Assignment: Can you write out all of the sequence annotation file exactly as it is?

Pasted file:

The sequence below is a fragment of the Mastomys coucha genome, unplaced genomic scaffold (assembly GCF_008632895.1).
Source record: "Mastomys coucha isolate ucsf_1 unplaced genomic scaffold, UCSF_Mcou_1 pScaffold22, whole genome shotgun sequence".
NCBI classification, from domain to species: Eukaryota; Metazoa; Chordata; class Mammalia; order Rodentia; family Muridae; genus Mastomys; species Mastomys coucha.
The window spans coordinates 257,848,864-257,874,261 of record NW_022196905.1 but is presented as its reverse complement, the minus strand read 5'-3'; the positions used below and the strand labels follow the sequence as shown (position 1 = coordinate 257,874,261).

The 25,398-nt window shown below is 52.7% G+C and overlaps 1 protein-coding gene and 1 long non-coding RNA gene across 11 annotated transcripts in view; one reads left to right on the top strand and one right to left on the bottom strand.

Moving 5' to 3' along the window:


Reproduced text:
The sequence below is a fragment of the Mastomys coucha genome, unplaced genomic scaffold (assembly GCF_008632895.1).
Source record: "Mastomys coucha isolate ucsf_1 unplaced genomic scaffold, UCSF_Mcou_1 pScaffold22, whole genome shotgun sequence".
NCBI classification, from domain to species: Eukaryota; Metazoa; Chordata; class Mammalia; order Rodentia; family Muridae; genus Mastomys; species Mastomys coucha.
The window spans coordinates 257,848,864-257,874,261 of record NW_022196905.1 but is presented as its reverse complement, the minus strand read 5'-3'; the positions used below and the strand labels follow the sequence as shown (position 1 = coordinate 257,874,261).

The 25,398-nt window shown below is 52.7% G+C and overlaps 1 protein-coding gene and 1 long non-coding RNA gene across 11 annotated transcripts in view; one reads left to right on the top strand and one right to left on the bottom strand.

Moving 5' to 3' along the window: